A sermon from Ephesians 5 on the dark side versus the light, and how the Christian is remade to live in and with the Light of the World.
A sermon from Luke 14 on the cost of following Jesus.
When endeavoring to define faith in the biblical sense, teachers and preachers hasten to bring their audience to Hebrews 11. This, of course, is the "faith chapter," or the "hall of faith" (as it's commonly called).
Perhaps the most overused word in all the English language is the word “awesome.” We call people, places, and moments awesome without any real regard for the true meaning of the term. In fact, the word is so colloquial that it’s almost a slang word now. It’s lost its meaning. In the same way, we’ve lost our awe.
Not to retread previous ground, but a sentiment of the psalmist’s that appears much earlier in this particular Psalm deserves a revisit. A commentary on Psalm 119:129–136.
The germ of sin is a distortion of right and proper affections. With man usurping God’s authority, so, too, did he adulterate the affections God instilled in him to have. Where before he loved righteousness and holiness and all that is good, now mankind is incessantly driven after perversion, pleasure, and all the things that that feel right to the senses.
The law is such an adverse subject among believers. It gets a bad rap among many and too much attention for many others. Confusion and angst surround the law and any dialogue about it. Anytime it’s brought up in lectures, sermons, or discussions, an ominous cloud immediately descends.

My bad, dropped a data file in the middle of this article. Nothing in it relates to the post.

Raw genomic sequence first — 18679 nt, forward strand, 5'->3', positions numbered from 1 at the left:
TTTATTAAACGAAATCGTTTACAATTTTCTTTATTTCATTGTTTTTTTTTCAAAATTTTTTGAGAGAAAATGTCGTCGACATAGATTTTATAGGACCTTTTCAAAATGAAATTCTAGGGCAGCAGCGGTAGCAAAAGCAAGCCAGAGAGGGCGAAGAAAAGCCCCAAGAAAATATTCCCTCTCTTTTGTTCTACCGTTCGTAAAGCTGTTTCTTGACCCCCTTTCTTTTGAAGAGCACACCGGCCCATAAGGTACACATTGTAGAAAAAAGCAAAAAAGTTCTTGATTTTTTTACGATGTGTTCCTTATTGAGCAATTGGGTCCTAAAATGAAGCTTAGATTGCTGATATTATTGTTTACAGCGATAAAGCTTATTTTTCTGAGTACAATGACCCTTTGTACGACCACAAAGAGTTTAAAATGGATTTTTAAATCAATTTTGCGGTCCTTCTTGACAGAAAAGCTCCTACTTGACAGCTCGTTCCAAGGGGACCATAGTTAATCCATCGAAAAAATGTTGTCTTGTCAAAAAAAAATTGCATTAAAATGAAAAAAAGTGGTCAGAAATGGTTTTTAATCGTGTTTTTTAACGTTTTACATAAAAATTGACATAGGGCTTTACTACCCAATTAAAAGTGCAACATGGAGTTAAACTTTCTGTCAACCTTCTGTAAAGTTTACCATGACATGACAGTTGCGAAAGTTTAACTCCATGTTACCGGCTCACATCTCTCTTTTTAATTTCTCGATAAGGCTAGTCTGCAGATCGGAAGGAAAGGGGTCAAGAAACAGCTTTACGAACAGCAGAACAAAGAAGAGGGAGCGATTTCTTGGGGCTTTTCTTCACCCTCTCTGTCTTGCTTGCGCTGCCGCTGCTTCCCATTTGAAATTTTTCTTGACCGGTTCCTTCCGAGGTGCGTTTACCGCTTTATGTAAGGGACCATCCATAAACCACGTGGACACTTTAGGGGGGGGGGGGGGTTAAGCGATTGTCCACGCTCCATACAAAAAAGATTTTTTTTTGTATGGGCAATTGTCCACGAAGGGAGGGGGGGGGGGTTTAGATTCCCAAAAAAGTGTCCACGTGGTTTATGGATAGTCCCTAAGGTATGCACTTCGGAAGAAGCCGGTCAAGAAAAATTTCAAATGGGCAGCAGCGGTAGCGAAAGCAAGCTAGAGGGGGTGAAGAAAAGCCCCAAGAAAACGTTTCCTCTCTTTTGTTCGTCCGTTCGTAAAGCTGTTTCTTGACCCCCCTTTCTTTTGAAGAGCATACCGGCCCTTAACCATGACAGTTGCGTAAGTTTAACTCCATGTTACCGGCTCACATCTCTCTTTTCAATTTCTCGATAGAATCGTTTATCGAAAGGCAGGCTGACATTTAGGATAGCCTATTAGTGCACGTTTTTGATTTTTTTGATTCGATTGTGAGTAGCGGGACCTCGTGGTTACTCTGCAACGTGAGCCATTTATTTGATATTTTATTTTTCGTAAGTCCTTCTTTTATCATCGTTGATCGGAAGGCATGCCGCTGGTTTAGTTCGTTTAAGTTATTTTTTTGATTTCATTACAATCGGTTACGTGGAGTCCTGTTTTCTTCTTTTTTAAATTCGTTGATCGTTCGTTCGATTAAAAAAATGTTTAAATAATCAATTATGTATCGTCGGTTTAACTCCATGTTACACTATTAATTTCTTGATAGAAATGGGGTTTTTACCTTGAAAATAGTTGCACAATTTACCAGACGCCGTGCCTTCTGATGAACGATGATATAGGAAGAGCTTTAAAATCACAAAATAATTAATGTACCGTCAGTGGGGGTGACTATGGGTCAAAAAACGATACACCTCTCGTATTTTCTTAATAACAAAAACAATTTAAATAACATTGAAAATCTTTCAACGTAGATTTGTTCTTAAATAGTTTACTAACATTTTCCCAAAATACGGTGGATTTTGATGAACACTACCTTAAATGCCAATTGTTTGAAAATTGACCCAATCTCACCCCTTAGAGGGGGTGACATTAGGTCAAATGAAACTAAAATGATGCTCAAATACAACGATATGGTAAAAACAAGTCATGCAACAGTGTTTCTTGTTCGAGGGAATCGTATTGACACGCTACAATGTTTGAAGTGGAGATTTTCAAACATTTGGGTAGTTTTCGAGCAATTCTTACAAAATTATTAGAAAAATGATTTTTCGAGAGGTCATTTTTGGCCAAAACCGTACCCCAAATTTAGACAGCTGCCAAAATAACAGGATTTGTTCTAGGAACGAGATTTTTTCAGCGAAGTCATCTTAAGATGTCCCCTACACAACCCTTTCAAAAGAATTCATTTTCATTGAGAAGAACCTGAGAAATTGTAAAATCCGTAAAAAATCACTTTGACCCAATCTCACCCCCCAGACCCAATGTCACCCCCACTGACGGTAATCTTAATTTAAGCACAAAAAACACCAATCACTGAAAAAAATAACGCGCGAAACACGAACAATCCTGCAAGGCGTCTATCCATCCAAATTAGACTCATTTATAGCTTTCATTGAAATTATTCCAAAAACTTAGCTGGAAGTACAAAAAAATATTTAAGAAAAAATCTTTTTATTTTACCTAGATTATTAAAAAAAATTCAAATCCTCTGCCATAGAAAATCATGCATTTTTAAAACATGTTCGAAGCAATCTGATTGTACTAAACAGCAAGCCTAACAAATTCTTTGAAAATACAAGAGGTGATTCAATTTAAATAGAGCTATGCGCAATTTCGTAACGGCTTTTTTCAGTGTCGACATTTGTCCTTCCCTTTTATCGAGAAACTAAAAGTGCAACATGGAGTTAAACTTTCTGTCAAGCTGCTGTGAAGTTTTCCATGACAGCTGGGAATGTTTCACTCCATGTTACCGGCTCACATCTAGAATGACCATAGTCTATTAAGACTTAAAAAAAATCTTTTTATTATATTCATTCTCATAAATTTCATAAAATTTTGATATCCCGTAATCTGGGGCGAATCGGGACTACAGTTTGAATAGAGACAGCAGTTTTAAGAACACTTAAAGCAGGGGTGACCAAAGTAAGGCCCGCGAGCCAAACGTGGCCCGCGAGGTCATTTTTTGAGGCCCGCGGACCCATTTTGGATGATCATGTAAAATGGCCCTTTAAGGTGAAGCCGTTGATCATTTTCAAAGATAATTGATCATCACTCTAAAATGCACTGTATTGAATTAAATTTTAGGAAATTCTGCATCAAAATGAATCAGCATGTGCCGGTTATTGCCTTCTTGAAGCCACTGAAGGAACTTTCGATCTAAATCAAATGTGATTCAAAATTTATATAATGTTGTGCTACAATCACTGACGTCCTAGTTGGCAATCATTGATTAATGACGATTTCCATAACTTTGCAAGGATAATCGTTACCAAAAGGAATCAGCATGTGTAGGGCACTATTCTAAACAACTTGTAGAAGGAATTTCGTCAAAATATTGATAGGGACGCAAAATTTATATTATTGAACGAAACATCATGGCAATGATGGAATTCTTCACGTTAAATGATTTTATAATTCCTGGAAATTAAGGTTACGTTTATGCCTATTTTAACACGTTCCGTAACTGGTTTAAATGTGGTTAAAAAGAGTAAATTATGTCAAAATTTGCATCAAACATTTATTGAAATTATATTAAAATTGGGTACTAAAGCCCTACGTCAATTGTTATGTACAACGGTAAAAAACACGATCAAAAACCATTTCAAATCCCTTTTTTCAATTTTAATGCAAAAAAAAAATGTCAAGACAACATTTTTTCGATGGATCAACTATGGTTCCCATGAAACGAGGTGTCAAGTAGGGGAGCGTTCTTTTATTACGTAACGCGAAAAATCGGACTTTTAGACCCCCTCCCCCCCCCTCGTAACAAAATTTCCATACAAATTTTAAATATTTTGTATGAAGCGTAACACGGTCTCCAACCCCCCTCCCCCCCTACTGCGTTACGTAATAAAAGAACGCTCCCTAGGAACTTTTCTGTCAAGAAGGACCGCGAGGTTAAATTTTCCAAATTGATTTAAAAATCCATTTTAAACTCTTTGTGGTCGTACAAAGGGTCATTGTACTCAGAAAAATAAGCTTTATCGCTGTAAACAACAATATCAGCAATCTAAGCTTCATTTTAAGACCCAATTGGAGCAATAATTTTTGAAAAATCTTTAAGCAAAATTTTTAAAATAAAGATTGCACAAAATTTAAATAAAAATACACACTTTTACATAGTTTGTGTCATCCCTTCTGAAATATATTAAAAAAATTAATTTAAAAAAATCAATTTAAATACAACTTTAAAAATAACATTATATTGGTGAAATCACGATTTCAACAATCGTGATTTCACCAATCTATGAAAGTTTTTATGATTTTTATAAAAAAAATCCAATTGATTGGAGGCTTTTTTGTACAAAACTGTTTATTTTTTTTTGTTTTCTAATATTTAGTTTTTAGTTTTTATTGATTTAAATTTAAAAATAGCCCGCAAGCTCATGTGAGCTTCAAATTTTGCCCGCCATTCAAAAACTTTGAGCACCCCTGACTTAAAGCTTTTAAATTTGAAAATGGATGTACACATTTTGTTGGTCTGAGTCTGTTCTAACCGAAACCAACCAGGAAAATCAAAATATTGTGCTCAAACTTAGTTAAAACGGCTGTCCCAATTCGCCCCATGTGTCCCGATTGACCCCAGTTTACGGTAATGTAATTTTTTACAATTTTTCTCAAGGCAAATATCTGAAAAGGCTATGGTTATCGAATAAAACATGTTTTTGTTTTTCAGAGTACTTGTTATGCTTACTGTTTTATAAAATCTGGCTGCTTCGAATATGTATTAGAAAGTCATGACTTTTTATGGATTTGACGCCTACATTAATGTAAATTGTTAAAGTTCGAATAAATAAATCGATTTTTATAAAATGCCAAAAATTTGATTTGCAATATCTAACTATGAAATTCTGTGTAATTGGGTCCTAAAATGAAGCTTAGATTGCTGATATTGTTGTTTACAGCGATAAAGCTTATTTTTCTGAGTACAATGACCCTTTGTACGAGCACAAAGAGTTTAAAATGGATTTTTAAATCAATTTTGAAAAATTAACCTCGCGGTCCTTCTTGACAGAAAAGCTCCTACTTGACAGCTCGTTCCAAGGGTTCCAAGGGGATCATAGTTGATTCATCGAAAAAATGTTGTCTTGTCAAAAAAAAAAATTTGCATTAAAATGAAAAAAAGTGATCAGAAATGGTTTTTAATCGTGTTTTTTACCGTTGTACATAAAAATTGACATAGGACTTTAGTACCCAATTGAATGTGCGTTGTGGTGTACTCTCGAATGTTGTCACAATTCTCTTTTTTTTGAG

We Christians are a forgetful bunch. We’re often confused and discombobulated. We so desperately want our goodness and virtue to account for something we’ve misrepresented the entire course of the Christian life — we’ve deemed our pious performance to be of greater weight, importance, and significance than the performing Person.
After the midnight comes the morning; from the sea of tribulation the psalmist hastens to shore to stand on the Rock. In beautiful juxtaposition of the anguish just considered, the languishing heart of the psalmist is bolstered and uplifted once again by the Word of God.
I think it’s safe to say that we’re in the midst of the Golden Age of smartphones. Every year, a new iPhone is released, which is touted to be the most amazing, incredibly crafted iPhone yet! There’s seemingly an endless array of Android phones as well, each seeking to garner attention from the masses by marketing a special, niche feature that the iPhone doesn’t have (yet).